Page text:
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Re: magnetrons as diodes
Original poster: "Gerry Reynolds" <gerryreynolds@xxxxxxxxxxxxx>
lamda of 2.45G is 12.2cm so 6cm is 1/2 lamba. Wouldnt this squared
be 1/4 square wavelength? or what am I missing?
Also, 6cm squared is 36 sq cm so there is a factor of 2 that I dont
understand. Maybe this is an rms value??
Original poster: Jim Lux <jimlux@xxxxxxxxxxxxx>
Just to get anyone interested in the ballpark: 2.45 GHz is 12.2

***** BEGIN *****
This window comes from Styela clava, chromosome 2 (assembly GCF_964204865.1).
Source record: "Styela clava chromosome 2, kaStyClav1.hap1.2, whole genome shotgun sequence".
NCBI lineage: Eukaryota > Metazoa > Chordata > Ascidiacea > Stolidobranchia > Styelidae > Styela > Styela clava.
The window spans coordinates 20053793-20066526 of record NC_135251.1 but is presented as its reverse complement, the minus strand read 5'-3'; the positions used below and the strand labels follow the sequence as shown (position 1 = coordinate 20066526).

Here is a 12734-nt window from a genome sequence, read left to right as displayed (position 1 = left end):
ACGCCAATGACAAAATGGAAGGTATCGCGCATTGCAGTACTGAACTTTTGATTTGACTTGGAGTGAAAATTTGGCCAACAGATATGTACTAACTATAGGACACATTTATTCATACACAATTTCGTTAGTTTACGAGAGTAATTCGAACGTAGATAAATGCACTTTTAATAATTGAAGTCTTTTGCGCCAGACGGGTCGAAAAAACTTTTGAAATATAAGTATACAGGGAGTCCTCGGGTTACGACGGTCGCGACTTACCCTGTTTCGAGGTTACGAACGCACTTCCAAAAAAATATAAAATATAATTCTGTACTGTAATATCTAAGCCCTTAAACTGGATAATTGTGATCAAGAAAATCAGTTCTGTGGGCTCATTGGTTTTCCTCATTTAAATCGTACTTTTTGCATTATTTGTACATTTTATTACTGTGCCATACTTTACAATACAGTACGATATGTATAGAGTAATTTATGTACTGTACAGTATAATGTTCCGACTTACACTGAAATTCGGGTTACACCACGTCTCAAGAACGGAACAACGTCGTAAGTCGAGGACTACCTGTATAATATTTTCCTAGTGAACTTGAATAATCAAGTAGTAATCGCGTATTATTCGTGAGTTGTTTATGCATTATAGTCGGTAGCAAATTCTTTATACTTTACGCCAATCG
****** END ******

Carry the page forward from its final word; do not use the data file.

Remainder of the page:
cm. The effective aperture of a 6 cm long dipole is about 1/8th
square wavelength, or roughly 18 square centimeters. So a dipole
will intercept about 40 mW at the ANSI exposure limit. Into 72 ohms
(the impedance of the dipole), this works out to about 1.6-2.7 volts.
A smaller probe intercepts less power. Make it 1 cm, and you
intercept 1/36th the power (about 1 mW) and the voltage is
correspondingly smaller (a bit less than a volt).
A variety of diodes will work. What you want is a zero bias planar
schottky or an old germanium (1n34, for instance). But, almost
anything will work (1n914, 1n5711, etc.)